Yes, it is possible to get "satisfaction" from a music system that is less than state-of-the-art, but the degree to which one can do this is as personal as one's sexual preferences. We all listen for different things in reproduced sound, and we judge a system according to how well or how poorly it does those things. Listener A may consider soundstage presentation to be of paramount importance, while listener B may value accuracy of midrange above all else. If a system does not do both well, there is no way it is going to satisfy each of those listeners.
Generally, the better the system—and better usually implies higher-price—the better it will do all things, and hence the more listeners it will satisfy To acknowledge this, and to give consistently higher marks to the components which do more things better, is not snobbery; it's just common sense. Since we can't divine our readers' individual preferences in reproduced sound, but are nonetheless expected to write reviews which will be of value to all readers who are considering component purchases, we have no choice but to favor products which have many strengths and to downrate those which have few. And if that happens to look like snobbery, so be it.
It is all too easy, when faced with harsh economic reality, to forget that high fidelity has always concerned itself with the pursuit of perfection, and that the best sound attainable, regardless of cost, has always been the yardstick against which lesser components are judged. We must be preoccupied with what is going on in the audio stratosphere, because that's where the frontiers of music reproduction are being advanced. And while "trickle-down" may not work as a national economic policy, it has always worked in audio, with bonafide design breakthroughs eventually finding themselves embodied in more modestly priced components.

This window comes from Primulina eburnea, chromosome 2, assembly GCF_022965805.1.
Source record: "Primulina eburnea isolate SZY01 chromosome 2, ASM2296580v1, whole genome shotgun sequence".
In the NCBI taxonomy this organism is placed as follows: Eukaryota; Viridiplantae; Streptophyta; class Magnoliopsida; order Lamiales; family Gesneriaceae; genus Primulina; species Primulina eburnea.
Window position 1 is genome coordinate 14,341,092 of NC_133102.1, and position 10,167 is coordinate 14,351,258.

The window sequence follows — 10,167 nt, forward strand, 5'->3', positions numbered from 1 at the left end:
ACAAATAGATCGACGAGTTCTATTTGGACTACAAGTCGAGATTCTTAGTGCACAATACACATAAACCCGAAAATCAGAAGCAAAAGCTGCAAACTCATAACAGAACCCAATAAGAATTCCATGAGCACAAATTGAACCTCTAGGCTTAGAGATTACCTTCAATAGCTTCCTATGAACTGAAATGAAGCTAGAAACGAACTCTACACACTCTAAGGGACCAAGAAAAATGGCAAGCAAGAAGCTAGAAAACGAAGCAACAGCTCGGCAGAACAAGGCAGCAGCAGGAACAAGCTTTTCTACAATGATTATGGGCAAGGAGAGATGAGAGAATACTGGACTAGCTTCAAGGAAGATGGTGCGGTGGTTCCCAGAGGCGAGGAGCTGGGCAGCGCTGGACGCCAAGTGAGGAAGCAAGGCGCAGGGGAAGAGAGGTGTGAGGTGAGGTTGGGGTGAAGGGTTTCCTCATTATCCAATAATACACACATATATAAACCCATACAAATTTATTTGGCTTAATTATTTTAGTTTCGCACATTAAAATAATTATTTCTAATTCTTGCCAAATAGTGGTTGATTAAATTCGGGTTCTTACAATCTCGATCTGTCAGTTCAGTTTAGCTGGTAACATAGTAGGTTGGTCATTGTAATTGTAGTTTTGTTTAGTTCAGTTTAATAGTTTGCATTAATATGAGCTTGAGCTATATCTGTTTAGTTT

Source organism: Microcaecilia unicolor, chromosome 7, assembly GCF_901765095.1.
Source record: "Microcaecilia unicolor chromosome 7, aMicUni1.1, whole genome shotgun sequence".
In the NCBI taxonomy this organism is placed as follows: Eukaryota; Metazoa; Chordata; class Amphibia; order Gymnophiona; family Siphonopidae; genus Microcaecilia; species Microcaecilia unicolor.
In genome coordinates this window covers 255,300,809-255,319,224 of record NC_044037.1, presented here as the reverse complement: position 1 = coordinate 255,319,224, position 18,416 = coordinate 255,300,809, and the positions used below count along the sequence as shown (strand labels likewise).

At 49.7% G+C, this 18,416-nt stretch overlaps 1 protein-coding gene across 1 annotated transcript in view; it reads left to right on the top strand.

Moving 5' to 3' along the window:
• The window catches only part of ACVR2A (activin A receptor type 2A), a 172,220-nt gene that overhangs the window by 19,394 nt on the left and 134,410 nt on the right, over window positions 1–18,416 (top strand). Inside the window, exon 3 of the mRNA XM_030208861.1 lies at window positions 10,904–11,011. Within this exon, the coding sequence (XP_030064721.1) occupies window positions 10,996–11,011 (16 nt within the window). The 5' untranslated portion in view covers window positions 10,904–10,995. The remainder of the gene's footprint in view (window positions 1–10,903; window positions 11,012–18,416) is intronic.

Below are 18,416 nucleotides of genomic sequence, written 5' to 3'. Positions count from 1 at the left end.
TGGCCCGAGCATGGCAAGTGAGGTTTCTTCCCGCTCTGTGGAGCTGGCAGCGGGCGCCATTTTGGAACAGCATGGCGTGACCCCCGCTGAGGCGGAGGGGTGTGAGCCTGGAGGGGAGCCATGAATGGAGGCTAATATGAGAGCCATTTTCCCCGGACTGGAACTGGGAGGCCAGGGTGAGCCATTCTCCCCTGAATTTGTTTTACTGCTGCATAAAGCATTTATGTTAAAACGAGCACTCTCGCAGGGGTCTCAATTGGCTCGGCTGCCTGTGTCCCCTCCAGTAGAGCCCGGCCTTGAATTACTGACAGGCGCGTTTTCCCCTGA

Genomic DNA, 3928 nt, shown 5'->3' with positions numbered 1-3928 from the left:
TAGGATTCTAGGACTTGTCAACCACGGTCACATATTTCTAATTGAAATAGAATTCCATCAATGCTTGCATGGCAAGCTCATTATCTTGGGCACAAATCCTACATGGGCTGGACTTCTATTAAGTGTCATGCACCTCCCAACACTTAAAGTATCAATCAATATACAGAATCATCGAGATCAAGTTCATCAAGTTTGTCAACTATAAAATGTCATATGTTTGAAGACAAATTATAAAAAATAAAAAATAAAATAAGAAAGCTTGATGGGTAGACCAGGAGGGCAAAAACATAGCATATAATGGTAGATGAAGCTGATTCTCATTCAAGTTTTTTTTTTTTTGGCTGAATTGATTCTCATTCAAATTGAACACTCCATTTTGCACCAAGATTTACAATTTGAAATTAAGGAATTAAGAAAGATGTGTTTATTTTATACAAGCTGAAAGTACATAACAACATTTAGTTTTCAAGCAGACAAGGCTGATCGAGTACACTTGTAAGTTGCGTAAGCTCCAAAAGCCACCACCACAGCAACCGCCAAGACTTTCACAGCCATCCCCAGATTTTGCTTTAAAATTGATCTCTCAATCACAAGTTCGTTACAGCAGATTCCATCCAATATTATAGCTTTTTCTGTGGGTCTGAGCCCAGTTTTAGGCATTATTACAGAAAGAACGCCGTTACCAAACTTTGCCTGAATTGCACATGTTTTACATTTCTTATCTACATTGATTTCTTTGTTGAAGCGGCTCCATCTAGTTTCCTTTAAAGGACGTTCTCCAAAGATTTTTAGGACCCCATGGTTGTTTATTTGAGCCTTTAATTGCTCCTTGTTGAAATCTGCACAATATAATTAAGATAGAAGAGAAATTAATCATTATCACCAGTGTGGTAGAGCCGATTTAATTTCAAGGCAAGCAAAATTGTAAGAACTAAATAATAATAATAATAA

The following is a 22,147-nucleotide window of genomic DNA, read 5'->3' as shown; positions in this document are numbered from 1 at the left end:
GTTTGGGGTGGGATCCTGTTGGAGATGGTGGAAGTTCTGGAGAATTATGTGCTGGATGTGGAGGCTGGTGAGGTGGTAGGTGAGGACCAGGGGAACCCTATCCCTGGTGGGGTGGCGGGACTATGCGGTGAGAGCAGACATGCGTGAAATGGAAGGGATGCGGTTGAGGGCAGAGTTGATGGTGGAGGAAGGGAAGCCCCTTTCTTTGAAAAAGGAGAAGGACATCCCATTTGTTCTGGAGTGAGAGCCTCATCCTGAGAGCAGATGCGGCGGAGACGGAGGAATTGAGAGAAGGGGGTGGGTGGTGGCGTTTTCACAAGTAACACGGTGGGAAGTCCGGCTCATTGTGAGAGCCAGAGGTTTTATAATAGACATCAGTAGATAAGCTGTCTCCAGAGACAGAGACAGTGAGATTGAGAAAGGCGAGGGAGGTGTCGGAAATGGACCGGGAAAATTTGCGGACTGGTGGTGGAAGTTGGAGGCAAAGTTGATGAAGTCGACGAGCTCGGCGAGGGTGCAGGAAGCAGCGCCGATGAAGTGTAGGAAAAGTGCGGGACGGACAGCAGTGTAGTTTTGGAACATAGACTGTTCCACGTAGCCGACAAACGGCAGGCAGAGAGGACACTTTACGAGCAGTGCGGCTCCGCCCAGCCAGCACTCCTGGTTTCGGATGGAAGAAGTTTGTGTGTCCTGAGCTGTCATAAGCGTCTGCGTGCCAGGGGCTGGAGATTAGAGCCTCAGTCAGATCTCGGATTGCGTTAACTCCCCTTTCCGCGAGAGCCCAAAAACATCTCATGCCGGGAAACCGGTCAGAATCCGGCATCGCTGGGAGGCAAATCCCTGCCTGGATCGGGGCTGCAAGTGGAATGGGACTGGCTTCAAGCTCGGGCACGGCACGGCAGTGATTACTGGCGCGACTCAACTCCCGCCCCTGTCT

Stereophile has always sought out those outstanding values in lower priced components and brought them to our readers' attention. But if we can't get as excited about them as we do over a $2000 preamplifier which performs up to its price, it is not because we hold them in scorn, but because we hold the better one in higher regard. We too judge music reproduction by the satisfaction it brings us. The fact that no modestly priced system can satisfy us as does a no-holds-barred one is not snobbery on our part, but simply an acknowledgement of the eternal verity that quality costs, and the highest quality costs the most. Those of us who can't afford it can still find less expensive systems which satisfy without resenting the fact that there are better ones out there in audioland that we can't afford—and without being irritated by a magazine which acknowledges that those better components exist.—J. Gordon Holt
Footnote 1: There are of course musicians whose taste in reproduced sound is extremely demanding. James Boyk of Performance Recordings is one such person, and I'm sure there are many more.—Larry Archibald